Kms fly by and we see the finish line at the toll booth. Wave of emotion hits me - had been firmly concentrating on my time and wheel in front of me - but crossing the line I realise that it was irrelevant - it was all for Paul. Say 'G'luk' to my companion and cycle around on my own for a few minutes - picked up the certificate that would usually find the nearest bin - definitely not this time.

For the record, excluding the half way break my time was 3 hours 50 minutes - about 40 minutes faster than my target and a very credible 18 mph average. Now it's just to convince McG and Padraic that it's a once off and I won't be eating Dave's dirt on a mountain bike at Ticknock :-)

Wednesday, 2 June 2010

Tennis streak may never be repeated



So we have no classic Nadal v Federer final to look forward to at the French open this year.

Robin Soderling, whom Roger Federer beat in the French Open final last year in straight sets, beat Federer in the quarters this year in 4 sets. Soderling earned his first victory in 13 matches with Federer and when he was #1 too. Last year Rafael Nadal was #1 and Soderling beat him in the fourth-round at the French Open. The world #5 has some serious scalps under his belt. If Nadal wins his 5th French title he will reclaim the #1 spot.

Federer's loss ended his mind boggling streak of semifinals appearances in majors at
23, the 2004 Wimbledon to the 2010 Australian Open. The second best streak is 10, Ivan Lendl, 1985 US Open-1988 Australian Open.

If Soderling goes on to win his next two matches, Federer’s streak of 24 majors with either a win or a loss to the eventual champ also will remain intact.

Federer still holds the record for consecutive Grand Slam quarterfinals, with 24. Putting this unreal consistence in context the second longest active streak is Novak Djokovic’s four quarters in a row. Federer keeps putting himself in contention - Jack Nicklaus won 18 majors but he finished second 19 times.

Source Wall Street Journal

Wednesday, 12 May 2010

Perfect game ni-ni-ni 19, ni-19, 19


Dallas Braden threw the 19th perfect game in major league history on Sunday 9th May at Oakland Coliseum, with the A's beating the hottest team in baseball, Tampa Bay.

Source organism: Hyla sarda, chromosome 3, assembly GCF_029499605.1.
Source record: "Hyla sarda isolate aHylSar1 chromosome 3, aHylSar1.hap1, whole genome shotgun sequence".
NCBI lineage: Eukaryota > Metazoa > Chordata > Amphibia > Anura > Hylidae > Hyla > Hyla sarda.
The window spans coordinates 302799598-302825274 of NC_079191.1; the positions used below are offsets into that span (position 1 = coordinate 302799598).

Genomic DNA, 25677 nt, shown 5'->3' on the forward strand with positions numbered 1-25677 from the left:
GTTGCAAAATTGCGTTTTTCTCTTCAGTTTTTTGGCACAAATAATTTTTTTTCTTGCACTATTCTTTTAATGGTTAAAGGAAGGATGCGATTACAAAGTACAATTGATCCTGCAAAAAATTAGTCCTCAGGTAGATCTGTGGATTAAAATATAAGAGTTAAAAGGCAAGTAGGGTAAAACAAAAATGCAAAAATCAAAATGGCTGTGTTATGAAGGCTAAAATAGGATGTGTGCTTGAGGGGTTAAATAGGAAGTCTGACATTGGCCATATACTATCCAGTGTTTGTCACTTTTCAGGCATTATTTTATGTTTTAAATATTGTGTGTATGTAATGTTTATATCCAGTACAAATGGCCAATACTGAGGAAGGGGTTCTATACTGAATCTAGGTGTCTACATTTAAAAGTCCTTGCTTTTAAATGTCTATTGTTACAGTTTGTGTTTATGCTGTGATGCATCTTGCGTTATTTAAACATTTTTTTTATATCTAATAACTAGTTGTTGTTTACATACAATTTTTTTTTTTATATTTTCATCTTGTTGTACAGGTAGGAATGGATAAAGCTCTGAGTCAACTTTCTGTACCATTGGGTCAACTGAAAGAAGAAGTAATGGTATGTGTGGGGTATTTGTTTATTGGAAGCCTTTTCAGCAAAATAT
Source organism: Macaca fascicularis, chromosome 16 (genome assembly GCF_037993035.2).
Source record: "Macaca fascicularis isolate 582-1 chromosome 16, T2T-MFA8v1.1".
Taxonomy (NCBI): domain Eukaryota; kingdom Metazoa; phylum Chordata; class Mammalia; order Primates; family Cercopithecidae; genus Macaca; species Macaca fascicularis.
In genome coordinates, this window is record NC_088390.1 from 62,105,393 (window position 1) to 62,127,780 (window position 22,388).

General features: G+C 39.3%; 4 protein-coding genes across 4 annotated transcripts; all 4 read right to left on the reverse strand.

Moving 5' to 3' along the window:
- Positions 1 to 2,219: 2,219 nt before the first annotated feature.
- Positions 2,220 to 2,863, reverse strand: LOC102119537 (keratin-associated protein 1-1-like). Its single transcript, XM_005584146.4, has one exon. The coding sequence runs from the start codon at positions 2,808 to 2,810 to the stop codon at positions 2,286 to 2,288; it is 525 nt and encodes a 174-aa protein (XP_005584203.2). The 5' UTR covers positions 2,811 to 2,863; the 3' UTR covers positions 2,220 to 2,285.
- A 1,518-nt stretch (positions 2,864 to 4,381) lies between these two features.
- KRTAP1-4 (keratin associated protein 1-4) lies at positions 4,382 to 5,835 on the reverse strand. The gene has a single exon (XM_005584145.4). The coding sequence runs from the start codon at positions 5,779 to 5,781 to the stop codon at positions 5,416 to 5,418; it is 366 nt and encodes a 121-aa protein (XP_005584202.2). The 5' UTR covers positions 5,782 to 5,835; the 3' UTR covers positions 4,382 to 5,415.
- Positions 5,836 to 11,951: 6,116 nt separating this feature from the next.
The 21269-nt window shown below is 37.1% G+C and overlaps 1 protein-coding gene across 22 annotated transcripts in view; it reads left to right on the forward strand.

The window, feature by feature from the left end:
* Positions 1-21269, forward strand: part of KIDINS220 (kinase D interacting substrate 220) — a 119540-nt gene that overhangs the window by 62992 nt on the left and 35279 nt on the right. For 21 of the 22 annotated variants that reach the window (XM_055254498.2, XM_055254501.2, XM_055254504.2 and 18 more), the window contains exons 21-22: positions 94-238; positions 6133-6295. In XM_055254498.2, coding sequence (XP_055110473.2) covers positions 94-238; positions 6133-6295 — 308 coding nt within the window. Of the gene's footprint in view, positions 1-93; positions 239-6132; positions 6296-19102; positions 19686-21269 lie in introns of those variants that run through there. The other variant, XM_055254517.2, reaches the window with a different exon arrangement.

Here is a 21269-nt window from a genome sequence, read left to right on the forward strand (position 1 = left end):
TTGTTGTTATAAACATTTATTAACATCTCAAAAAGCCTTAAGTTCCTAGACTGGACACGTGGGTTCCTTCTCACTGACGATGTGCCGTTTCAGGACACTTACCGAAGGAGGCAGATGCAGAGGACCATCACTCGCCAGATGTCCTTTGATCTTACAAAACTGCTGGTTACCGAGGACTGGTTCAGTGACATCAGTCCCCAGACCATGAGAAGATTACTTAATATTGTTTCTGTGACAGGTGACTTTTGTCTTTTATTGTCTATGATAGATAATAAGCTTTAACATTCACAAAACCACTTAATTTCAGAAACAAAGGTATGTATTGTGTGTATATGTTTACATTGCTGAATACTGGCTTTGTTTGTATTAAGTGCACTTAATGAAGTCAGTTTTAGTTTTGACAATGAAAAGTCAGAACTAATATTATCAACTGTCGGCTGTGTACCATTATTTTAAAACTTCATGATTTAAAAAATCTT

Story MLB.com

Friday, 23 April 2010

Nenagh Sprint Triathlon 2010




Just thought I may as well share my thoughts on last Saturday's event....North Tipp Sprint

750m swim, 20k cycle, 5k run...about 250 competitors....I came 81st!...king of mediocrity!

All good...a thoroughly enjoyable day. Good crowd, good weather, very well organised..


Very happy with the swim.....I experienced a little delay near the end when I caught up with the pack in my lane. I went past 1 or 2 eventually, but they were swimming at a consistent speed one after the other, so understandably, people were reluctant to let me pass, cos I guess they were already swimming on the toes of the person in front of them.

All my fault for not putting in a quick enough estimated time.....lesson learned. Having said all that, the delay didnt actually bother me in the slightest, cos overall I may have slowed down 10-20 seconds, but seeing as I got a bit more rest, that was energy saved for the bike!

Bike : Really enjoyed myself here, mainly because I was on my brand new bike - first ever racing bike - and I'd only picked it up from the shop 2 days earlier. Its a Willier Lavarede, by the way.

Run : Did an old man's shuffle for the first 2K or so...I just didnt have the energy to get going....however, those around me seemed to be going at a similar speed, so I guess it was acceptable! After this, found plenty of energy and did a good pacy last half of the run, even finishing with a good canter.